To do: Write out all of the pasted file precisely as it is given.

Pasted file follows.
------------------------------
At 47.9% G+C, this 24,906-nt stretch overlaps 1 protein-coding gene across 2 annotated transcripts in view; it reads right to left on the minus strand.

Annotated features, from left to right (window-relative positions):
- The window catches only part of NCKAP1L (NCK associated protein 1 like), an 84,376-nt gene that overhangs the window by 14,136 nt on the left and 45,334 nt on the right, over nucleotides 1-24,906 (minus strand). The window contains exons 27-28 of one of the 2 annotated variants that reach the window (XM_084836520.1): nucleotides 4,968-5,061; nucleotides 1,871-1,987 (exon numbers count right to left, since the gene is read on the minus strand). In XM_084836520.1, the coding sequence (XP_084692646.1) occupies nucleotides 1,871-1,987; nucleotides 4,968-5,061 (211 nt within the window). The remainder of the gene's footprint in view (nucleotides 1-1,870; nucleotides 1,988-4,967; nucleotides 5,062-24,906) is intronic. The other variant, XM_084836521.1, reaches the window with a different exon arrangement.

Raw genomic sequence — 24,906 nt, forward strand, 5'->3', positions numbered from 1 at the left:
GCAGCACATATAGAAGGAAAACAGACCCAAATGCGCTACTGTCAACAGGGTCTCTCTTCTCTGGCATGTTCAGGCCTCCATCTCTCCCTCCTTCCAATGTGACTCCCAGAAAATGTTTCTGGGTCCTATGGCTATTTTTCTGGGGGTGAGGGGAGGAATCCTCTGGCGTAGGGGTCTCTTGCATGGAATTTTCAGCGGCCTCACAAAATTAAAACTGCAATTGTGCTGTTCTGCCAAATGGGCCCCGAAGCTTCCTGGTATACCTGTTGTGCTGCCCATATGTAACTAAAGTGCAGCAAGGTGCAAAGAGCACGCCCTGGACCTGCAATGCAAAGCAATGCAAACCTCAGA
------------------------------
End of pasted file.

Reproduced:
At 47.9% G+C, this 24,906-nt stretch overlaps 1 protein-coding gene across 2 annotated transcripts in view; it reads right to left on the minus strand.

Annotated features, from left to right (window-relative positions):
- The window catches only part of NCKAP1L (NCK associated protein 1 like), an 84,376-nt gene that overhangs the window by 14,136 nt on the left and 45,334 nt on the right, over nucleotides 1-24,906 (minus strand). The window contains exons 27-28 of one of the 2 annotated variants that reach the window (XM_084836520.1): nucleotides 4,968-5,061; nucleotides 1,871-1,987 (exon numbers count right to left, since the gene is read on the minus strand). In XM_084836520.1, the coding sequence (XP_084692646.1) occupies nucleotides 1,871-1,987; nucleotides 4,968-5,061 (211 nt within the window). The remainder of the gene's footprint in view (nucleotides 1-1,870; nucleotides 1,988-4,967; nucleotides 5,062-24,906) is intronic. The other variant, XM_084836521.1, reaches the window with a different exon arrangement.

Raw genomic sequence — 24,906 nt, forward strand, 5'->3', positions numbered from 1 at the left:
GCAGCACATATAGAAGGAAAACAGACCCAAATGCGCTACTGTCAACAGGGTCTCTCTTCTCTGGCATGTTCAGGCCTCCATCTCTCCCTCCTTCCAATGTGACTCCCAGAAAATGTTTCTGGGTCCTATGGCTATTTTTCTGGGGGTGAGGGGAGGAATCCTCTGGCGTAGGGGTCTCTTGCATGGAATTTTCAGCGGCCTCACAAAATTAAAACTGCAATTGTGCTGTTCTGCCAAATGGGCCCCGAAGCTTCCTGGTATACCTGTTGTGCTGCCCATATGTAACTAAAGTGCAGCAAGGTGCAAAGAGCACGCCCTGGACCTGCAATGCAAAGCAATGCAAACCTCAGA